In Honolulu, the Civil Beat, a subscription-based online news site, has been drawing a line in the white hot Hawaiian sand and asking the state’s news consumers to choose a corner: new media startup vs. legacy media organization.

Their opponent is the Honolulu Star-Advertiser, a newspaper birthed out of a consolidation of the Honolulu Advertiser and the Star Bulletin, and, subsequently, the only daily newspaper on the island of Oahu. Just as this merger was taking place a year ago, the Civil Beat was launching its site (full access to which costs $19.95 a month) and priding itself on community engagement and representing an ad-free alternative to the media establishment in Hawaii. (Read the News Frontier Database profile of the Civil Beat here.)

The Civil Beat has also served up quite a bit of media criticism aimed at its biggest competitor. Calling Honolulu a “one newspaper town,” it has criticized the Star-Advertiser many times, from the restaurant section’s non-disclosure of editorialized advertisements, to its boasting of numbers growth even though it was now the only paper in town.

The most recent challenge came last Wednesday, when the Star-Advertiser introduced a tiered digital subscription system, costing $9.99 a month or $50 a year for Oahu residents, $4.95 a month or $25 a year for residents of Hawaii, and $1.95 a month or $10 a year for all those outside Hawaii. The move effectively blocks about 50 percent of the site’s content from those who do not pay (visitors to the site can still see breaking news, weather, traffic, and obituaries). As publisher Dennis Francis puts it, “Anything that our local reporters have gone out and hustled for will not be free, with the exception of breaking news.” Those who had a print subscription, which costs $19.95 a month, get the digital version for free.

The Civil Beat knew this paywall from the Star-Advertiser was on its way, and planned accordingly. Matching the Star-Advertiser by reducing its monthly subscription price from $19.95 to $9.99, the site then proceeded to publish a number of articles on the matter, even hosting a discussion, admittedly using the Star-Advertiser’s business move for promotional purposes of their own. Dan Zelikman, the marketing and community host for the Civil Beat, says when the Star-Advertiser started charging for online content, “We felt that put us on an even playing field.” The Civil Beat started aggregating breaking news, sports, business, and entertainment content, to fill in the gaps of what their site did not yet offer, “and then we just started going head to head with them,” says Zelikman. The discounted subscriptions will return to full price at the end of September.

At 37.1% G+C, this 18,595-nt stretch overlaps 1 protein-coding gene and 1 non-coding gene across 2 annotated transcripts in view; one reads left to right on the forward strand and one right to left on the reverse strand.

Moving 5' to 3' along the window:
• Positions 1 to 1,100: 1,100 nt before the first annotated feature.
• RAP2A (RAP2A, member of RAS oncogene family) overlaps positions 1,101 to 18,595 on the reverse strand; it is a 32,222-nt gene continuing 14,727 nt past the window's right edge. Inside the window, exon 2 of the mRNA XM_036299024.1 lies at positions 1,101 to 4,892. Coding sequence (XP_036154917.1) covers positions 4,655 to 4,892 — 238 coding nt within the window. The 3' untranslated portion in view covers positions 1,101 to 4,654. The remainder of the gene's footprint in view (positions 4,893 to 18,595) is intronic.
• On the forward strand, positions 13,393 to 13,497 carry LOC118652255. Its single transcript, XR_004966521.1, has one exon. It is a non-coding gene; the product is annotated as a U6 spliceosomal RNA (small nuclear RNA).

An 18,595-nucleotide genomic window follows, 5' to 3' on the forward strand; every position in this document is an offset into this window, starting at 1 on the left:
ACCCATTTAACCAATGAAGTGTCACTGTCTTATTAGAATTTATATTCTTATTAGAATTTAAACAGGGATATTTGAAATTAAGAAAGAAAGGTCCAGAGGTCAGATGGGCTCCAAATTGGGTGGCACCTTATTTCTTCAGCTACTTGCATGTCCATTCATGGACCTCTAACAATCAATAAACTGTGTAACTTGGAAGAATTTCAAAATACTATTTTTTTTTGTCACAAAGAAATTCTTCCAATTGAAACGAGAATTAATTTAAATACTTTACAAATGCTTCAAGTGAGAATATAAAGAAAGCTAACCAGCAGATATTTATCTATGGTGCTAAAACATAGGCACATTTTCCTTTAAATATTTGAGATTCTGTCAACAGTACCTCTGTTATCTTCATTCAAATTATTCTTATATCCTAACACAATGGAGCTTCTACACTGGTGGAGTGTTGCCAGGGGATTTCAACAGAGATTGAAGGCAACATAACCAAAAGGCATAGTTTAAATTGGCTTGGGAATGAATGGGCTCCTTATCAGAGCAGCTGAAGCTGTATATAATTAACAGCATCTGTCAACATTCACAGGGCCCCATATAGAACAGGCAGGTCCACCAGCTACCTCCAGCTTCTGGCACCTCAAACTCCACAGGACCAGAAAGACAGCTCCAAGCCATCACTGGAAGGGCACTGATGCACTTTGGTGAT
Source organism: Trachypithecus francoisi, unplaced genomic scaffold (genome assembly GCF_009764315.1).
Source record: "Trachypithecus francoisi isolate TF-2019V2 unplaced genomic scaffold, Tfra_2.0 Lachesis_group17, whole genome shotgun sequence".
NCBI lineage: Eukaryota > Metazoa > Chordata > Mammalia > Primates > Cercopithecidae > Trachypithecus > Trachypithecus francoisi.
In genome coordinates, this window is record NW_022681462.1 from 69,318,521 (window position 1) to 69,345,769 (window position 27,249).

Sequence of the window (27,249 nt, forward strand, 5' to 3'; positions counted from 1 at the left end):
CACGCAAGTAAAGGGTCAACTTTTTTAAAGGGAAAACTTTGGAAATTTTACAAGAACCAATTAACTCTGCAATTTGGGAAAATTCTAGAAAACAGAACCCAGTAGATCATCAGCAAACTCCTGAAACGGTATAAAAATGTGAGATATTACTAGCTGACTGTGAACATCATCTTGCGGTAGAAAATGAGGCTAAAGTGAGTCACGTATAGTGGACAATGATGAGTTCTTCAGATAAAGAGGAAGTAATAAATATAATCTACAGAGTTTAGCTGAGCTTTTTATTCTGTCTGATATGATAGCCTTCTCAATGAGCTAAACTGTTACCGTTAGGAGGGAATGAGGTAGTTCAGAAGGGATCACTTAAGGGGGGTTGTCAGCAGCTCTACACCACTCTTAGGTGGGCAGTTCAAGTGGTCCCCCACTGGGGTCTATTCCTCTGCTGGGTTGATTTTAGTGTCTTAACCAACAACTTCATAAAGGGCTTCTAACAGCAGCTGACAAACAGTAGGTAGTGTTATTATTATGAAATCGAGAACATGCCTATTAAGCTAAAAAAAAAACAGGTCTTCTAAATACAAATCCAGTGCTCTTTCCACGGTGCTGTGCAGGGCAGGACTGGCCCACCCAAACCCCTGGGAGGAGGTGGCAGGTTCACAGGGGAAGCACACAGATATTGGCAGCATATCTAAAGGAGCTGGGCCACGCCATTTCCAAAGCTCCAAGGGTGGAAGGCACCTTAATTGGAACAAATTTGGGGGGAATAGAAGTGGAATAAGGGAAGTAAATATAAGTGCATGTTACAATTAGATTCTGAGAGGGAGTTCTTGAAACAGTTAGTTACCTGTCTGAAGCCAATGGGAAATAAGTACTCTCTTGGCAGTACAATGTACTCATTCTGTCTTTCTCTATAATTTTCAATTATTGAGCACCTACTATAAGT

The story recently got attention from Nieman Lab in an article titled “Hawaiian Punch! A paywall showdown in Honolulu.” But on closer look, this “media battle” could more accurately be explained as two outlets with vastly differing levels of resources and readers existing in the same location. Francis says the decisions made at his newspaper are not predicated on what the Civil Beat is doing. “It’s fun to talk about, but in reality I would not use the word war or battle. [The Civil Beat] is a good site, they do what they do, and we do what we do,” he says.

Rivalry aside, the fact is, while the Civil Beat is a startup with a unique model, they have a staff of fourteen, total. The Star-Advertiser has 116 journalists, and that’s not counting technology, business, and editorial staff. The Civil Beat does not release numbers of registered users, but would say that in one year they had accumulated 500,000 unique visitors to the site. The Star-Advertiser says it gets about 20 million hits a month, and has seen over 2300 people pay for the digital subscription and 15,000 print subscribers activate their free digital accounts since last Wednesday.

This seems less like a showdown between equals than a clever move by a startup company. This is not to say that the Civil Beat should be expected to match the Star-Advertiser’s footprint, or even to blame the Civil Beat’s approach of challenging the only newspaper around. They are not being disingenuous. The numbers just don’t yet match the rhetoric, and reporters should keep that in mind when covering the story and others like it.

The Civil Beat says its subscription numbers have risen since the 50 percent off promotion began, but it wouldn’t say by how many. It looks like positioning yourself against an established media organization, especially the biggest one in town, can be a powerful way to market yourself to readers. Fans—and media watchers—love the underdog.

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Alysia Santo is a former assistant editor at CJR.